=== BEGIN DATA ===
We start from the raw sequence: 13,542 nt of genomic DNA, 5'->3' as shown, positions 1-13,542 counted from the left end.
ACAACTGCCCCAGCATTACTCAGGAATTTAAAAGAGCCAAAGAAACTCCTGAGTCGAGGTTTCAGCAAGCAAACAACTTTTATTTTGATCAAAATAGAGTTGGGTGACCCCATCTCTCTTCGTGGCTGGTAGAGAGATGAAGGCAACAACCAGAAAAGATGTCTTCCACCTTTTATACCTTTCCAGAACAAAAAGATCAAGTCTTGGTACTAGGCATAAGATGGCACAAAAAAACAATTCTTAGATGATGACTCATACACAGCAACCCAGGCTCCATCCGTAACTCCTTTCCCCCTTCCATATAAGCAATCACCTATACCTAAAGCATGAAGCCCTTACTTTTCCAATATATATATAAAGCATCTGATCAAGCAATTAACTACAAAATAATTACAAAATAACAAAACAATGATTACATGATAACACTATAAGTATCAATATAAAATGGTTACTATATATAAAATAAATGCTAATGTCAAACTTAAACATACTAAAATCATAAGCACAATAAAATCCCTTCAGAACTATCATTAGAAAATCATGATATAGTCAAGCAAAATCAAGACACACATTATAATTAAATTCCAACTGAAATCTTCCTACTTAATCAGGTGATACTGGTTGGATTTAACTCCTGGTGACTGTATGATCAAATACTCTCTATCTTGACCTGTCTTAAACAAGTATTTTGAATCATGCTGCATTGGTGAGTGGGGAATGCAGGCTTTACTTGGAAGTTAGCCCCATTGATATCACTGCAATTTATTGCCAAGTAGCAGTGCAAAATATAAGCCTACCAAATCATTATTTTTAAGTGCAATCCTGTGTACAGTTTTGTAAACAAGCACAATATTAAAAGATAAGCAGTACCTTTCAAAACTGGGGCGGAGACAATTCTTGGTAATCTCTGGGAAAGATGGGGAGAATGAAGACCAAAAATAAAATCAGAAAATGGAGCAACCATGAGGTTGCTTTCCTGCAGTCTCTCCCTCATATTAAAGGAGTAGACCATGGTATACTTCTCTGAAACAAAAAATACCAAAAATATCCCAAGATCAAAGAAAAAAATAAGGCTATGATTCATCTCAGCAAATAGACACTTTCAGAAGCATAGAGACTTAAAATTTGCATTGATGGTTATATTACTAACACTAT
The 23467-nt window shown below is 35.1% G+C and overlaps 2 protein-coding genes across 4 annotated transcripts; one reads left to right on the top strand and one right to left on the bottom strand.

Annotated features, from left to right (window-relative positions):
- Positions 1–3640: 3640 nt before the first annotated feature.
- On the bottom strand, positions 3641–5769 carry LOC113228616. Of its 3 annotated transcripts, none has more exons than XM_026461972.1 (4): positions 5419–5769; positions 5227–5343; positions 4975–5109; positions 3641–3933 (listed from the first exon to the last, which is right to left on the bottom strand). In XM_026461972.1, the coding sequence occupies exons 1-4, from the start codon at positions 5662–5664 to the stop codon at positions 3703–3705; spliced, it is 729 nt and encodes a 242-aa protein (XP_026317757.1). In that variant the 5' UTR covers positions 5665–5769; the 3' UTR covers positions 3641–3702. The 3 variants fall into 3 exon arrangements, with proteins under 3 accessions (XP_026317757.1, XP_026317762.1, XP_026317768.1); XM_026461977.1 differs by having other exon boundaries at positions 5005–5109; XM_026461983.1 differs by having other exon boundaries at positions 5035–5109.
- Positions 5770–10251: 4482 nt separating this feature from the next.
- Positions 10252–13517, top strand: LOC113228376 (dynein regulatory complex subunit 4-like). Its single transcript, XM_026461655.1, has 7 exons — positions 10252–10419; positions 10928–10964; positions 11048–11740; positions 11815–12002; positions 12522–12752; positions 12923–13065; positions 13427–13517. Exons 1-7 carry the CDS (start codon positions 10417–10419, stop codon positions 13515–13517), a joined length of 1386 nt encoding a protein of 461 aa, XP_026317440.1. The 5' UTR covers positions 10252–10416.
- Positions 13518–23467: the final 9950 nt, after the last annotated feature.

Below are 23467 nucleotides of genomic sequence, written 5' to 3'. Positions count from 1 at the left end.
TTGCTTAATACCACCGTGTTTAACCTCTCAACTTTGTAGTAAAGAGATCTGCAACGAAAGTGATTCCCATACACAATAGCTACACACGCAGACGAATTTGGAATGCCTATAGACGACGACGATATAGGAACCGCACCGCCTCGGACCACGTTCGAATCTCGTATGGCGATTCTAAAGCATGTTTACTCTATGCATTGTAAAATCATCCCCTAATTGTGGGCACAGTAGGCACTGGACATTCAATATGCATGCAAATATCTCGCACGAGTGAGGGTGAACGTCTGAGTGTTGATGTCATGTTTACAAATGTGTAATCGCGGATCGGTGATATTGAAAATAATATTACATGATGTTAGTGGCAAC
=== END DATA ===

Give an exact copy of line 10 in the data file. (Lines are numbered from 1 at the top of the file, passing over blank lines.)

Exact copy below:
Below are 23467 nucleotides of genomic sequence, written 5' to 3'. Positions count from 1 at the left end.